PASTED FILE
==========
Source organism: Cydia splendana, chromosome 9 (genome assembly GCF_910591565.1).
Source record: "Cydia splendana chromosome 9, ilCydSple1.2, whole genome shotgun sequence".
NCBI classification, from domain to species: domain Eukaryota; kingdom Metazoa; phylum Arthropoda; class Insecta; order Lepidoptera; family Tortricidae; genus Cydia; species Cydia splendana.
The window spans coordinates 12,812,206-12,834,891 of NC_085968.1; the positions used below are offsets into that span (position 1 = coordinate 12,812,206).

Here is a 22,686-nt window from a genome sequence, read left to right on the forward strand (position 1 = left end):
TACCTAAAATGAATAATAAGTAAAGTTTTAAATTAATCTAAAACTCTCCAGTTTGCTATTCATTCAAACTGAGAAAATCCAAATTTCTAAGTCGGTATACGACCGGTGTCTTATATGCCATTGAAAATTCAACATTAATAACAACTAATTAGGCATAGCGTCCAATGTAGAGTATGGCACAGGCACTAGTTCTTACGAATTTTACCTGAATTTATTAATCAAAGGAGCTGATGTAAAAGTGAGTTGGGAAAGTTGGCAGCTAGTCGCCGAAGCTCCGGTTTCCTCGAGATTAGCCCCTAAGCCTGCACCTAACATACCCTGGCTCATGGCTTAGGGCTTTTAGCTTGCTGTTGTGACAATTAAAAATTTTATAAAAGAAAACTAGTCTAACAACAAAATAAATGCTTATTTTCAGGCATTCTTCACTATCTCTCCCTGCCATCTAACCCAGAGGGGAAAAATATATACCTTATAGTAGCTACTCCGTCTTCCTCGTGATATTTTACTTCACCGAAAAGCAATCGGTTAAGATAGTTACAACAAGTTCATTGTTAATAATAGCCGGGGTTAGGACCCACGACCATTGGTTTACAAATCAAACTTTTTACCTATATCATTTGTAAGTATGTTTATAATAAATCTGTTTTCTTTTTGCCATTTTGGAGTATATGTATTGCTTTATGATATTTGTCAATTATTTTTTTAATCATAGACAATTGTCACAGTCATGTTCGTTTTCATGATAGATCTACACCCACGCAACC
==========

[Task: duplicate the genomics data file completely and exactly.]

Source organism: Cydia splendana, chromosome 9 (genome assembly GCF_910591565.1).
Source record: "Cydia splendana chromosome 9, ilCydSple1.2, whole genome shotgun sequence".
NCBI classification, from domain to species: domain Eukaryota; kingdom Metazoa; phylum Arthropoda; class Insecta; order Lepidoptera; family Tortricidae; genus Cydia; species Cydia splendana.
The window spans coordinates 12,812,206-12,834,891 of NC_085968.1; the positions used below are offsets into that span (position 1 = coordinate 12,812,206).

Here is a 22,686-nt window from a genome sequence, read left to right on the forward strand (position 1 = left end):
TACCTAAAATGAATAATAAGTAAAGTTTTAAATTAATCTAAAACTCTCCAGTTTGCTATTCATTCAAACTGAGAAAATCCAAATTTCTAAGTCGGTATACGACCGGTGTCTTATATGCCATTGAAAATTCAACATTAATAACAACTAATTAGGCATAGCGTCCAATGTAGAGTATGGCACAGGCACTAGTTCTTACGAATTTTACCTGAATTTATTAATCAAAGGAGCTGATGTAAAAGTGAGTTGGGAAAGTTGGCAGCTAGTCGCCGAAGCTCCGGTTTCCTCGAGATTAGCCCCTAAGCCTGCACCTAACATACCCTGGCTCATGGCTTAGGGCTTTTAGCTTGCTGTTGTGACAATTAAAAATTTTATAAAAGAAAACTAGTCTAACAACAAAATAAATGCTTATTTTCAGGCATTCTTCACTATCTCTCCCTGCCATCTAACCCAGAGGGGAAAAATATATACCTTATAGTAGCTACTCCGTCTTCCTCGTGATATTTTACTTCACCGAAAAGCAATCGGTTAAGATAGTTACAACAAGTTCATTGTTAATAATAGCCGGGGTTAGGACCCACGACCATTGGTTTACAAATCAAACTTTTTACCTATATCATTTGTAAGTATGTTTATAATAAATCTGTTTTCTTTTTGCCATTTTGGAGTATATGTATTGCTTTATGATATTTGTCAATTATTTTTTTAATCATAGACAATTGTCACAGTCATGTTCGTTTTCATGATAGATCTACACCCACGCAACC